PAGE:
Adequate knowledge on the movement of nutrients under various agricultural practices is essential for developing remedial measures to reduce nonpoint source pollution. Mathematical models, after extensive calibration and validation, are useful to derive such knowledge and to identify site-specific alternative agricultural management practices. A spatial-process model that uses GIS and ADAPT, a field scale daily time-step continuous water table management model, was calibrated and validated for flow and nitrate-N discharges from a 365 ha agricultural watershed in central Iowa, in the Midwestern United States. This watershed was monitored for nitrate-N losses from 1991 to 1997. Spatial patterns in crops, topography, fertilizer applications and climate were used as input to drive the model. The first half of the monitored data was used for calibration and the other half was used in validation of the model. For the calibration period, the observed and predicted flow and nitrate-N discharges were in excellent agreement with r2 values of 0.88 and 0.74, respectively. During the validation period, the observed and predicted flow and nitrate-N discharges were in good agreement with r2 values of 0.71 and 0.50, respectively. For all 6 years of data, the observed annual nitrate-N losses of 26 kg ha-1 for the entire simulation were in excellent agreement with predicted nitrate-N losses of 24.2 kg ha-1. The calibrated model was used to investigate the long-term impacts of nitrate-N losses to changes in the rate and timing of fertilizer application. Results indicate that nitrate-N losses were sensitive to rate and timing of fertilizer application. Modeled annual nitrate-N losses showed a 17% reduction in nitrate-N losses by reducing the fertilizer application rate by 20% and switching the application timing from fall to spring. Further reductions in nitrate-N losses require conversion of row cropland to pasture and/or replacement of continuous corn or corn-soybean rotation systems with alternative crops.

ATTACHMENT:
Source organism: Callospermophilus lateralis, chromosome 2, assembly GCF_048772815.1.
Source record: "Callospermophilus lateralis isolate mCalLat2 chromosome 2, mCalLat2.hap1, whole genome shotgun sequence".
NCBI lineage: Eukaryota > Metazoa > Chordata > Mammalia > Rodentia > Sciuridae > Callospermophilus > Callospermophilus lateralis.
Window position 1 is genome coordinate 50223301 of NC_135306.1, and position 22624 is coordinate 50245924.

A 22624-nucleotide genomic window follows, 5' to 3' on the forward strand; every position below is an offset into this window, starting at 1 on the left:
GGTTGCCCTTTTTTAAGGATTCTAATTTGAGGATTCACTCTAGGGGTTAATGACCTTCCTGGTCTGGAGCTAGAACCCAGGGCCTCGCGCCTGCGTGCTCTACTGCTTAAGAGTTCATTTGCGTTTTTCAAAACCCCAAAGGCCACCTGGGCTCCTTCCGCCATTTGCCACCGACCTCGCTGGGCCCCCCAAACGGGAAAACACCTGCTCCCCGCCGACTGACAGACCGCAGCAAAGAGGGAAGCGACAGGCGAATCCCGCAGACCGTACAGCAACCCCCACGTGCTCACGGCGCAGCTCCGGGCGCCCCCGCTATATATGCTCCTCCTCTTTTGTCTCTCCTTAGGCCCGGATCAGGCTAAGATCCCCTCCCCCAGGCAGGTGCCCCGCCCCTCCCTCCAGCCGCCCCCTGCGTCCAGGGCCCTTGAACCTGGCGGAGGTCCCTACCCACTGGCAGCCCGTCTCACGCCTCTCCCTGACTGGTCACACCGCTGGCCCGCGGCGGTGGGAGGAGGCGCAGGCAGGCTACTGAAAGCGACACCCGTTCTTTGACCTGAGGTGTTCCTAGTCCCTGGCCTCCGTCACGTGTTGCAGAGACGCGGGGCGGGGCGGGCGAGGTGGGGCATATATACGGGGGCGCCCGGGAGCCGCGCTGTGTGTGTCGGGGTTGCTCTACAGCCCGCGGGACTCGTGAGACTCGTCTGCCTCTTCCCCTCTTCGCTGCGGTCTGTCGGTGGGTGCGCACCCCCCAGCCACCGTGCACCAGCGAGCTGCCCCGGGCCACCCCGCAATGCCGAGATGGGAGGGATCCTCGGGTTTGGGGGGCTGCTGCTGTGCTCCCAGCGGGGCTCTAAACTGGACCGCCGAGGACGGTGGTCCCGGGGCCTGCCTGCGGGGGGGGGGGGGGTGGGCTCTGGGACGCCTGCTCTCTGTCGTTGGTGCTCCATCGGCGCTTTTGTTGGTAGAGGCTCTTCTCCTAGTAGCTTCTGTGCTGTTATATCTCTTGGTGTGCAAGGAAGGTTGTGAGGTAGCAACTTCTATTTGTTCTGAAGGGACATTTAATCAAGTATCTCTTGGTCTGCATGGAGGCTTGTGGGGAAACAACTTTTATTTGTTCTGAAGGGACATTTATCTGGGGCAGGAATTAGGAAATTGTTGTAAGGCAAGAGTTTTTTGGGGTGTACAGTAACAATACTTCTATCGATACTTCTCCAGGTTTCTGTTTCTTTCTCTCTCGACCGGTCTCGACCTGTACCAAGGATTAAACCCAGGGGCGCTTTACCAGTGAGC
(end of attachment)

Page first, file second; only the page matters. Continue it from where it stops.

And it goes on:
- Fertilizer rate
- Total Maximum Daily Load
- Upper Mississippi River Basin